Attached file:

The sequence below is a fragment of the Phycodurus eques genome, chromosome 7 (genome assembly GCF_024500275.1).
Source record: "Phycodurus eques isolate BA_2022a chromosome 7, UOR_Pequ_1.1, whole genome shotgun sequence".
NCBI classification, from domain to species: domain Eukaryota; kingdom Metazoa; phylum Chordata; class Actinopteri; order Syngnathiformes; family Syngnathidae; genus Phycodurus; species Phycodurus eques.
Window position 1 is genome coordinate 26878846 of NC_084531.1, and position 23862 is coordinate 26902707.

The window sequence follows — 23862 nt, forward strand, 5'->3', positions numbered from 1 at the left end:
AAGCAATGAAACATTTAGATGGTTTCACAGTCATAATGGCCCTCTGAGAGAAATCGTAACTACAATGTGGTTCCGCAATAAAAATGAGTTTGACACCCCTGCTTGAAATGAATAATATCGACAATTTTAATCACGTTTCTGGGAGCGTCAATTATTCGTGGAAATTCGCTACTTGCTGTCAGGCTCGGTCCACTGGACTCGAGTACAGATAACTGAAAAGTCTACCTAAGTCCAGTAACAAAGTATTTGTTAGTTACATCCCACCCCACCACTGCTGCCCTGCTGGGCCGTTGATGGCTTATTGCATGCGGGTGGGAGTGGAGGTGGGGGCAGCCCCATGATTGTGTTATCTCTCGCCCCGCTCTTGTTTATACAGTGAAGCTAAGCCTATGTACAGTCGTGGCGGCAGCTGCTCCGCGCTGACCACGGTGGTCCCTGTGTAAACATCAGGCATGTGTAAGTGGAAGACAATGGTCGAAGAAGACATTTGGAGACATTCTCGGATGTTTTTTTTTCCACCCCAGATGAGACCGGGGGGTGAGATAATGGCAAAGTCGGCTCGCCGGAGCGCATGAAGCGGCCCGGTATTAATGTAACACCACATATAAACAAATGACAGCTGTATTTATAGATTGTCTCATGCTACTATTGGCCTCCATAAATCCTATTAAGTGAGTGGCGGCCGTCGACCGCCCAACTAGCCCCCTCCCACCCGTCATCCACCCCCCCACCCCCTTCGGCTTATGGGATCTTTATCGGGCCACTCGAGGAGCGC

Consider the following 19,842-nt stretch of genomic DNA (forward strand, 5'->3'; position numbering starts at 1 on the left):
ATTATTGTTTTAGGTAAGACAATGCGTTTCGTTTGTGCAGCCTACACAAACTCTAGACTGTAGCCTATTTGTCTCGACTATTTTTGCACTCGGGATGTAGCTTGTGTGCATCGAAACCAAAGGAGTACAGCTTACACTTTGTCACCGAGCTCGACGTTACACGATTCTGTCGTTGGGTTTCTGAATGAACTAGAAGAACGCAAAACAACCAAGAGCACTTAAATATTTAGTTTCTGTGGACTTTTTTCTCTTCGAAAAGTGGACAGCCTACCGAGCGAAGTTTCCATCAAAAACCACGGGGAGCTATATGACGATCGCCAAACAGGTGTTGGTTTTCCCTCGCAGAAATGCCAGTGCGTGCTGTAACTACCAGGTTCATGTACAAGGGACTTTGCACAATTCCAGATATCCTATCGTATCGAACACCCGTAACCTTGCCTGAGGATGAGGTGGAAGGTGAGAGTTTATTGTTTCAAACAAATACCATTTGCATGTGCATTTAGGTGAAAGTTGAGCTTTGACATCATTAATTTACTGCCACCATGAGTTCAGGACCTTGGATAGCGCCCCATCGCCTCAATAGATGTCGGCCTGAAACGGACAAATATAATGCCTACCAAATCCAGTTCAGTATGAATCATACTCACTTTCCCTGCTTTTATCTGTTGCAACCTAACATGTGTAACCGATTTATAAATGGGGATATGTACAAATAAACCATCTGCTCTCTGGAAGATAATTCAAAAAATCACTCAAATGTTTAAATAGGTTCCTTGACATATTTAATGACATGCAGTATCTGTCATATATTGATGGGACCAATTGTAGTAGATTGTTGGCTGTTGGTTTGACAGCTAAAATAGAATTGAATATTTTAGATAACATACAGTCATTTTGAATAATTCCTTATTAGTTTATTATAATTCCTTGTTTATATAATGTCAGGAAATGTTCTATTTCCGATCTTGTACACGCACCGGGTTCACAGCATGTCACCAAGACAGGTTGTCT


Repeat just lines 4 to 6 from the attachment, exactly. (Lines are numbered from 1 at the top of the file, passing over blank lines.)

Window position 1 is genome coordinate 26878846 of NC_084531.1, and position 23862 is coordinate 26902707.

The window sequence follows — 23862 nt, forward strand, 5'->3', positions numbered from 1 at the left end:
AAGCAATGAAACATTTAGATGGTTTCACAGTCATAATGGCCCTCTGAGAGAAATCGTAACTACAATGTGGTTCCGCAATAAAAATGAGTTTGACACCCCTGCTTGAAATGAATAATATCGACAATTTTAATCACGTTTCTGGGAGCGTCAATTATTCGTGGAAATTCGCTACTTGCTGTCAGGCTCGGTCCACTGGACTCGAGTACAGATAACTGAAAAGTCTACCTAAGTCCAGTAACAAAGTATTTGTTAGTTACATCCCACCCCACCACTGCTGCCCTGCTGGGCCGTTGATGGCTTATTGCATGCGGGTGGGAGTGGAGGTGGGGGCAGCCCCATGATTGTGTTATCTCTCGCCCCGCTCTTGTTTATACAGTGAAGCTAAGCCTATGTACAGTCGTGGCGGCAGCTGCTCCGCGCTGACCACGGTGGTCCCTGTGTAAACATCAGGCATGTGTAAGTGGAAGACAATGGTCGAAGAAGACATTTGGAGACATTCTCGGATGTTTTTTTTTCCACCCCAGATGAGACCGGGGGGTGAGATAATGGCAAAGTCGGCTCGCCGGAGCGCATGAAGCGGCCCGGTATTAATGTAACACCACATATAAACAAATGACAGCTGTATTTATAGATTGTCTCATGCTACTATTGGCCTCCATAAATCCTATTAAGTGAGTGGCGGCCGTCGACCGCCCAACTAGCCCCCTCCCACCCGTCATCCACCCCCCCACCCCCTTCGGCTTATGGGATCTTTATCGGGCCACTCGAGGAGCGC